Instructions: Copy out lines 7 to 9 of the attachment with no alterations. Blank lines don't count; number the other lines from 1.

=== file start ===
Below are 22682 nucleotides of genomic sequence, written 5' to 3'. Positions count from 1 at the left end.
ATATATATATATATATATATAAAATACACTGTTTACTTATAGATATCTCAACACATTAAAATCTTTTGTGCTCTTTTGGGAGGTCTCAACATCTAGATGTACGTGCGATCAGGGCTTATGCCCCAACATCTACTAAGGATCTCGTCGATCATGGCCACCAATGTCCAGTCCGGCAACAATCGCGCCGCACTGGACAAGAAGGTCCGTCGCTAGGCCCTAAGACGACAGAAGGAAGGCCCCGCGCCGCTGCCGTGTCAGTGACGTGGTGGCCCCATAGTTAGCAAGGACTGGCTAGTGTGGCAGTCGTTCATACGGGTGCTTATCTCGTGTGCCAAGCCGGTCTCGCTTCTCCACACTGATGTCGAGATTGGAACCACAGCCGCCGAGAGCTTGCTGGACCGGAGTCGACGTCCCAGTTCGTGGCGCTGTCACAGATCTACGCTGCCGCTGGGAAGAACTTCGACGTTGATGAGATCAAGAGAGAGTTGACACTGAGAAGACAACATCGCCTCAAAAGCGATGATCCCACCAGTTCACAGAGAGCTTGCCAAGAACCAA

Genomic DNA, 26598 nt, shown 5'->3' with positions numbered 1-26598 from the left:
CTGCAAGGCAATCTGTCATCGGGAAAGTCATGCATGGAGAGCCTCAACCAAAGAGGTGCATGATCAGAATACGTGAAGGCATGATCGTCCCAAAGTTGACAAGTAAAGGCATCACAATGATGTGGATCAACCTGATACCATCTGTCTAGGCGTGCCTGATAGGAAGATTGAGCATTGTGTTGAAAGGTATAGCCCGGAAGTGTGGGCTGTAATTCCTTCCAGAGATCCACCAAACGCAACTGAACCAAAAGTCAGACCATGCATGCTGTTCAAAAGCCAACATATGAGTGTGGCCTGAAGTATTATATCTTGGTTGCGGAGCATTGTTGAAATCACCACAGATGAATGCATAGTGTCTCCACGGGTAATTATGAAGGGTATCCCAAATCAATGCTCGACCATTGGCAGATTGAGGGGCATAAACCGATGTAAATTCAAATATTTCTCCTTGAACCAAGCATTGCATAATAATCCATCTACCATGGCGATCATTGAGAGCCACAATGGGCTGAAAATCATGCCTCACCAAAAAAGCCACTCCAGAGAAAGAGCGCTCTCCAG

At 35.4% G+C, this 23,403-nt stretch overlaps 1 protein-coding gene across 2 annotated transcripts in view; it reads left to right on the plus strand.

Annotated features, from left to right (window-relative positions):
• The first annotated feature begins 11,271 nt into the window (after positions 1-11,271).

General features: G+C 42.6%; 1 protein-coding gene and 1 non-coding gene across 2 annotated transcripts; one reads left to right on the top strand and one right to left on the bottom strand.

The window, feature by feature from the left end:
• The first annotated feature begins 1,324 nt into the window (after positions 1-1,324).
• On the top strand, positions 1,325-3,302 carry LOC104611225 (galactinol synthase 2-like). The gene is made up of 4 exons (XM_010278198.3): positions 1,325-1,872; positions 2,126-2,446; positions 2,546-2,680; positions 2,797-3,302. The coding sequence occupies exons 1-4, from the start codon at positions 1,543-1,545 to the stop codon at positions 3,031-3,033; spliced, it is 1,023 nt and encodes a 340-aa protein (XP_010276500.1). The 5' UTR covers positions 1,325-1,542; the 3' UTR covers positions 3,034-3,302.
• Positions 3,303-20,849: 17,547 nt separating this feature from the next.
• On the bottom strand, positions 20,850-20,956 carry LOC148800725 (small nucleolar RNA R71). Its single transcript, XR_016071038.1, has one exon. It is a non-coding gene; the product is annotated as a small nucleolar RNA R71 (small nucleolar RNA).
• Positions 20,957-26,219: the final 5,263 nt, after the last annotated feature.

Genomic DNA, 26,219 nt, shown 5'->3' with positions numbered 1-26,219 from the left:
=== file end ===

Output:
• The first annotated feature begins 11,271 nt into the window (after positions 1-11,271).

General features: G+C 42.6%; 1 protein-coding gene and 1 non-coding gene across 2 annotated transcripts; one reads left to right on the top strand and one right to left on the bottom strand.

The window, feature by feature from the left end: